Harold Carruthers, PMP – PMP Without Studying Through PMBOK!

pmbok pmp lessons learnedSo you want to be a PMP? So did I. After a failed PMP exam attempt earlier in the year I did pass the second time on December 1. Let me provide some perspective on how to survive this trek up the Mount Everest of certifications. 


You absolutely can do this!  Never ever give up!  You OWN this!

There is no test taker worse than myself. I have a reading deficiency in that I am a s-l-o-w reader. I literally have to focus on every word or I will miss the point. I overanalyze the sentence while interpreting the question to align my experience. In an exam that you get roughly 1 minute and 24 seconds per question this was not to my advantage.

When you get that post exam screen that says “CONGRATULATIONS” you will then know I’m right. You sit back, relax, then think back to this sentence and say, he was right. Remember, you OWN this!

PMP Study Materials

Don’t waste time or money on losers

Shiv’s study materials are simply incredible. The emails offered materials, advice and encouragement that were always on time and on target. I do admit some of the folks seemed to possess superhuman abilities to get through the materials but you OWN this.

Rita Mulcahy PMP Exam Prep, Eighth Edition Updated

Rita’s Course in a Book for Passing the PMP Exam is where I spent so much time in study. Unlike some other random internet materials, this is a quality work. It is good, thorough and tough.

Richard Perrin has excellent material

It is very comprehensive. I recommend it’s 388 pages of pure PM goodness without reservation.

Notice, the PMBOK isn’t mentioned in my resources?

It is just above the phone book in appeal to me. I did not make it part of my test preparation.


You got it. Just because it has the answers doesn’t mean you must use it. I read it one time along the way but I did not study from it. Though I know of a PM that intentionally “memorized the PMBOK” I don’t advocate it and I also don’t advocate ignoring it. Just use it for reference as needed. You know, like you do every day at work?  In particular, direct copy the formulas tables as these do sometimes get corrupted on web sites.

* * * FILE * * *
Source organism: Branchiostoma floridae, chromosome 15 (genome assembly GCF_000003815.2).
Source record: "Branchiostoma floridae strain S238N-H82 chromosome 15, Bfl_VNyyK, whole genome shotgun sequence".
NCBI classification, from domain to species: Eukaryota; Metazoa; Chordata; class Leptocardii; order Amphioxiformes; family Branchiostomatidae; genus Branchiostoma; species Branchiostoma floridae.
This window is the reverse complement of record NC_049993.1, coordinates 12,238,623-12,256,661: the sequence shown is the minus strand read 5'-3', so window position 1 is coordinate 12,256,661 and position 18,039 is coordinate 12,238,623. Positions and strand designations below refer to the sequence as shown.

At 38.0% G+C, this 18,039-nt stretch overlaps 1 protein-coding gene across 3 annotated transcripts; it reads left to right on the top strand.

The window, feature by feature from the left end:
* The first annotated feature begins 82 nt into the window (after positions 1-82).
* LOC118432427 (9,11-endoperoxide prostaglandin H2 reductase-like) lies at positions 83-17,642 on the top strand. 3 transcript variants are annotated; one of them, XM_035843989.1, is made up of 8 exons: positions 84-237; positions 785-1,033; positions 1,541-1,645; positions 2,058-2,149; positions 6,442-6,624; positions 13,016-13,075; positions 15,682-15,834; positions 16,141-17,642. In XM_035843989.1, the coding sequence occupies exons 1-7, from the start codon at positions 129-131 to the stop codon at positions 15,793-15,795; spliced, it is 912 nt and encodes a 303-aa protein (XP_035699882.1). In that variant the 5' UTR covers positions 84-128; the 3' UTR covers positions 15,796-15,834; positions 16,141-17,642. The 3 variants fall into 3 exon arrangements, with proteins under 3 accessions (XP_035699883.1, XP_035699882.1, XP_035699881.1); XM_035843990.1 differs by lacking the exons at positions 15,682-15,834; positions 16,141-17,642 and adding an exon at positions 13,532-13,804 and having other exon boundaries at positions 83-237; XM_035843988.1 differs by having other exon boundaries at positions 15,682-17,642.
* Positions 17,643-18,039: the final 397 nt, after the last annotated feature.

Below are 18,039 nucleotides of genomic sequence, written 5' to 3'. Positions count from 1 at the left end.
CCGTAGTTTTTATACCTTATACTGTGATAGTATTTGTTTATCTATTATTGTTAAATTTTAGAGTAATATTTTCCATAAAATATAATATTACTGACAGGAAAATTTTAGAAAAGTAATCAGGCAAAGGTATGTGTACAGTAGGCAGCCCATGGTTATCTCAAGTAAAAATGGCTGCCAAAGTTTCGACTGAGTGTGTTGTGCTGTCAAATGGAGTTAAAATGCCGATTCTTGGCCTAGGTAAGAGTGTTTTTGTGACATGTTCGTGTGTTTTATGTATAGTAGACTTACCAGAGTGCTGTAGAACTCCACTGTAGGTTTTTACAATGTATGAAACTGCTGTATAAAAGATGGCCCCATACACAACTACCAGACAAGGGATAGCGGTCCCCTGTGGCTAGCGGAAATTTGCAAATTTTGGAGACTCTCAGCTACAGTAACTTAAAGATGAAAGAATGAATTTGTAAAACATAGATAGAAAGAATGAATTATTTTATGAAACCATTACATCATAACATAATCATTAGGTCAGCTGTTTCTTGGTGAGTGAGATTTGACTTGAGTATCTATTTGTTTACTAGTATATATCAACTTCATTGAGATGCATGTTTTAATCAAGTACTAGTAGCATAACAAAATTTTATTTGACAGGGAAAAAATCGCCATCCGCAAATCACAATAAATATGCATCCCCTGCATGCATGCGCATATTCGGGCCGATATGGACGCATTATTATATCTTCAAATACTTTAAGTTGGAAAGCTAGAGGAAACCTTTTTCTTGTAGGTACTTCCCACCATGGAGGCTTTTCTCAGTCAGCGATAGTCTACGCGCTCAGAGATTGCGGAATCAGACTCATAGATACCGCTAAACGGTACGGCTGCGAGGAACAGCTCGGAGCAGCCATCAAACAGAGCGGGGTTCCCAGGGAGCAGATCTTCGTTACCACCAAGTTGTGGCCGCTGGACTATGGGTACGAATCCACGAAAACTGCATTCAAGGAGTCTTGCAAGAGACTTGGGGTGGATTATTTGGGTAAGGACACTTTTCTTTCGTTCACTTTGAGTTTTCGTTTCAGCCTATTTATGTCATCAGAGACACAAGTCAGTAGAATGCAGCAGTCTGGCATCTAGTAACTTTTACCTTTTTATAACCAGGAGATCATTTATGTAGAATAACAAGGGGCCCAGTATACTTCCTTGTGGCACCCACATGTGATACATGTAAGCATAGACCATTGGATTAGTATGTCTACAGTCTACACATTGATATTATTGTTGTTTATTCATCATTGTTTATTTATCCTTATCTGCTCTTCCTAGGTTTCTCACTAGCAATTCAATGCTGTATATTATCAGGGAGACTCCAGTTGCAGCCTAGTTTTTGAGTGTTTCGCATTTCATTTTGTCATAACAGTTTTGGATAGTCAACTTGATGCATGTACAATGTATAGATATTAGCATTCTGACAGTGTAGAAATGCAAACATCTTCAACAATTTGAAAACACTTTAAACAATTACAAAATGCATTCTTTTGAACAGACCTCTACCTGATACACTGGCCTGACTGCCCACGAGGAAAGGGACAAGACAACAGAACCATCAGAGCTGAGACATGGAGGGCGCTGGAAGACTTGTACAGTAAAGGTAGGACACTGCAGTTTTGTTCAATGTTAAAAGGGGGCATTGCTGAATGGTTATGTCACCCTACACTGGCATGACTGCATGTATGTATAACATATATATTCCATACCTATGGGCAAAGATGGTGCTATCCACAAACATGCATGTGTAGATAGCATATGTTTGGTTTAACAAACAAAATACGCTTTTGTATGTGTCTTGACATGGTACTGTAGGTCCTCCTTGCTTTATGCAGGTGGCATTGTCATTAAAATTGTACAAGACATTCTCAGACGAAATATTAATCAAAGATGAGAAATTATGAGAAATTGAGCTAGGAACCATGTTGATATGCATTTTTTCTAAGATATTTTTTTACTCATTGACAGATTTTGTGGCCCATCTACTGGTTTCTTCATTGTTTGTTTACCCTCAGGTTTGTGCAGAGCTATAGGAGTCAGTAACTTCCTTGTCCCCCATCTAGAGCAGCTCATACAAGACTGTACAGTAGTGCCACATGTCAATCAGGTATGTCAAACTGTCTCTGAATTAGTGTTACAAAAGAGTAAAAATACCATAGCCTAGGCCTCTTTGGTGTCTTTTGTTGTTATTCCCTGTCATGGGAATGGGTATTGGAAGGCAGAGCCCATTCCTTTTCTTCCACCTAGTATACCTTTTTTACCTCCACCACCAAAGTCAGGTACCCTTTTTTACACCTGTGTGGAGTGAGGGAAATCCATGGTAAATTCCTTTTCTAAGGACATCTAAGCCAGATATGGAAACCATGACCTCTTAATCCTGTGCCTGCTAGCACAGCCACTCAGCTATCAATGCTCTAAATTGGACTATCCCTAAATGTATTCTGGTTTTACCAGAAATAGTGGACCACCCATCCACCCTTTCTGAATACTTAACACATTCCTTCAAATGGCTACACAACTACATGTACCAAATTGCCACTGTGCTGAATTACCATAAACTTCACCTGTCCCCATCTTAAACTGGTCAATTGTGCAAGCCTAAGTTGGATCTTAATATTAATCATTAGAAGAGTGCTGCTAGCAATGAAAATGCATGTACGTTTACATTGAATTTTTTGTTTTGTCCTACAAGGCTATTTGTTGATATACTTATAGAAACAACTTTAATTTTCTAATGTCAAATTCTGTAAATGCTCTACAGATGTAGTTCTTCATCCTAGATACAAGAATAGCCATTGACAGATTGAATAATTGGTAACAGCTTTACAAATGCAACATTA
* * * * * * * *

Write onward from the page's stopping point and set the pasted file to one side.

There are excellent materials out there but there are also some real clunkers. Do not accept all materials at face value. Some are flat out bad, outdated or personal opinions not based on the PMBOK. Spend time to validate your study materials so you don’t learn then have to unlearn.

My first test attempt failed partly due to bad study materials I received as part of a PMP bootcamp. So as not to be sued I will not provide that materials list or provider.

PMP Exam Preparation Strategy

Planned Flexibility so you aren’t a jerk

With an year window that is given from your approved application date there is plenty of time to develop your plan to get to the exam but do not drag your feet. Take it from me, 4 hours a day is quite a bit of time to study but find ways to enjoy this time. If you don’t enjoy it then you might not make the goal you seek. This is not a death march. Attitude is the key. You OWN this!

Set realistic goals but don’t make yourself an unnecessary pain to those around you. Life happens. Expect it and pre-plan your mitigation strategies when it does happen.

I studied in the way projects are put together. Initiation, planning, execution, monitor and control then closure. It just made more sense to me. Don’t be surprised if your test exams show initiation and planning as lower scores since it’s the first material studied. 

I made sure to take free exams along the way and was passing pretty much all exams regardless of test focus but they did give me a good idea of those areas where I needed to study harder. Unexpectedly, this also provided some answers for the exam.